Candidate: Hackney Wick
Location: London, UK
Category: The Great Neighbourhood Award
At the heart of Hackney Wick is an area of former East End industries that have either collapsed or vacated the area, creating the opportunity for artists, makers, designers and media industries to take advantage of relatively low rents and to occupy a diminishing supply of large and adaptable industrial buildings. As London has developed, land and property values have increased, causing small creative industries to be forced further and further to the margins of the city. A century ago the centres for artists were areas like Soho and Chelsea, now they are the East End, ensuring that the Hackney Wick area has one of the largest concentration of artists, designers, media and makers studios in Europe. Galleries, breweries, bars, cafes, restaurants and inviting community spaces enhance the studios and have created a lively, young destination with a very active night-time economy.
This formally isolated area, cut off from the rest of East London by the River Lea, the Hertford Union Canal and poor road connections, has both benefitted and is threatened by the unexpected development of the 2012 Olympics and now it is one of three neighbourhoods in the former Olympic Park zone. As a result it is better connected to the rest of London by new road, rail and public transport infrastructure, much of which was created for the Olympics and the development of Stratford. The Olympics also left a legacy of high quality buildings, such as the former press and communications centre, now the Here East development and the stunning Kings Yard Energy Centre bio mass power generator. The whole area is packed with innovative buildings and interiors using recycled materials from the Olympics.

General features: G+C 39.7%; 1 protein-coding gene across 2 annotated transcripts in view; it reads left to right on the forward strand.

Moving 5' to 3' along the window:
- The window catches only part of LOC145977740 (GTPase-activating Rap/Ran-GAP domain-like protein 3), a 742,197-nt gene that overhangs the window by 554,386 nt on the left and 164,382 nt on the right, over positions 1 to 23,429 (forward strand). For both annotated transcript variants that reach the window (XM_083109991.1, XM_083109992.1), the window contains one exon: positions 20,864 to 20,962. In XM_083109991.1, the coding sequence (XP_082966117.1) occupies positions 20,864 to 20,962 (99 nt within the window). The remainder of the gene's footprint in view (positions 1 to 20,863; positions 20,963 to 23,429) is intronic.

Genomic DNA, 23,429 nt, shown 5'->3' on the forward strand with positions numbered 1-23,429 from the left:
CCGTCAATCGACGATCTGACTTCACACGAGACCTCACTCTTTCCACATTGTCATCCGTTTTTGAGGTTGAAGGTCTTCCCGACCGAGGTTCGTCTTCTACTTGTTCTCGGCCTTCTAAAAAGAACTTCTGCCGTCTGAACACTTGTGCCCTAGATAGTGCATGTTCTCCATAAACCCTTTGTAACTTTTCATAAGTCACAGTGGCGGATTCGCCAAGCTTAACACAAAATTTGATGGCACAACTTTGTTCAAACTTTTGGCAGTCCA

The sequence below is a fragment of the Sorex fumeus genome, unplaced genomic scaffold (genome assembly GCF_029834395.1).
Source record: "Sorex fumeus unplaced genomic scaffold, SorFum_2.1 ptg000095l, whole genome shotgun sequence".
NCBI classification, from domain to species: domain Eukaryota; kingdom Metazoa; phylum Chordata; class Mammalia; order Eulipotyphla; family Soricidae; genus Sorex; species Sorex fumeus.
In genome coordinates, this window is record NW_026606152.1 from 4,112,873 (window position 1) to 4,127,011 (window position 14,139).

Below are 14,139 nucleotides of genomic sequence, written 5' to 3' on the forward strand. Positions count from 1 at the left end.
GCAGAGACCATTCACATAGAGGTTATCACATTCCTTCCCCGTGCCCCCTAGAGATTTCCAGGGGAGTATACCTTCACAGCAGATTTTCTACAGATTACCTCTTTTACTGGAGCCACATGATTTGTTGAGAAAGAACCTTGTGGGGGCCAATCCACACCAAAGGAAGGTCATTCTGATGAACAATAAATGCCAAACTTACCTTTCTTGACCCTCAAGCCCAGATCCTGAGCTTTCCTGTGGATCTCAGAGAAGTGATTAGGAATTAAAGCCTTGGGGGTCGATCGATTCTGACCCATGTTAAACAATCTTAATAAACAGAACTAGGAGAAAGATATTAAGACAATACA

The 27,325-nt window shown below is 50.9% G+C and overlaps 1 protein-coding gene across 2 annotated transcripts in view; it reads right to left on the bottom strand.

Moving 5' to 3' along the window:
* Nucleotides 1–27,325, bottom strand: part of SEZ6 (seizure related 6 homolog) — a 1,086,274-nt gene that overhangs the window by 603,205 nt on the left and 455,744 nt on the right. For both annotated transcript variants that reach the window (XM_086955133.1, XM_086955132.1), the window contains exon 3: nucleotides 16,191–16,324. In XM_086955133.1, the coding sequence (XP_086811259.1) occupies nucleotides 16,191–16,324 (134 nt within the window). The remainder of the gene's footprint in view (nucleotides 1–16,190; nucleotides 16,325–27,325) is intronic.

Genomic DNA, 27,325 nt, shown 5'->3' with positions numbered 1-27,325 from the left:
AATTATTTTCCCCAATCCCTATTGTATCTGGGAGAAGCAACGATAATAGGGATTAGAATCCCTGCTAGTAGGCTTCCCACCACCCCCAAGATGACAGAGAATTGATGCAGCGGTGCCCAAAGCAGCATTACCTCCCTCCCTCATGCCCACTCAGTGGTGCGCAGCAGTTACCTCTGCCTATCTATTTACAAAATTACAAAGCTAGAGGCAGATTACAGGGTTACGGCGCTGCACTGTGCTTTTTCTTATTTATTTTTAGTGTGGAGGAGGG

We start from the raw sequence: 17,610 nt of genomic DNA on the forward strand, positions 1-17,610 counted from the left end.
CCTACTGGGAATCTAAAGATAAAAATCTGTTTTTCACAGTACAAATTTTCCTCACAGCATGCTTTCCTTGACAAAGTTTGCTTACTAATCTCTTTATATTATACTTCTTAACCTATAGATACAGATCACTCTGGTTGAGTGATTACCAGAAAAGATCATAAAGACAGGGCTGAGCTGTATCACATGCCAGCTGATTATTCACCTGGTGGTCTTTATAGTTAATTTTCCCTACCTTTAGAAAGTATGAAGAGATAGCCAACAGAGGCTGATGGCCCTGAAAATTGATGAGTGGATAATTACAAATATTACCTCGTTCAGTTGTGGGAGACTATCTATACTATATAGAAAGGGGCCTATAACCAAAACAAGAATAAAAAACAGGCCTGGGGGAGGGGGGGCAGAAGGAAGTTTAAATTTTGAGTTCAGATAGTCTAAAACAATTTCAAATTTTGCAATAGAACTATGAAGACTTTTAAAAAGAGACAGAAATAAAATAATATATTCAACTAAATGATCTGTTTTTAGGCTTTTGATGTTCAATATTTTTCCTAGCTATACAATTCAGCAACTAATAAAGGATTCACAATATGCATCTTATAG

The Hackney Wick neighbourhood is located in the London Boroughs of Hackney and Tower Hamlets and is within the strategic area of the London Legacy Development Corporation (LLDC), which is responsible for the Queen Elizabeth Olympic Park. All three authorities work together in a productive alliance to focus on the needs of the area, its regeneration and the retention of its unique character and uses. This rare type of partnership is one of the most impressive characteristics of Hackney Wick, and is made possible by common political values and purpose. They jointly employ an officer who is the link between the local people, businesses and the strategic bodies. They have a difficult task as the enhanced connectivity of the area and the high land values makes it vulnerable to the pressure of speculative development and many of the exemplary artist led interventions are under pressure from residential or more profitable commercial development. Short leases and uncertain futures are a feature for most of the current uses and the three public bodies are making creative use of the legislation and powers available to them to preserve the mixed and innovative character of the area. They are setting up a Community Land Trust, which hopefully should help them retain some control in the future.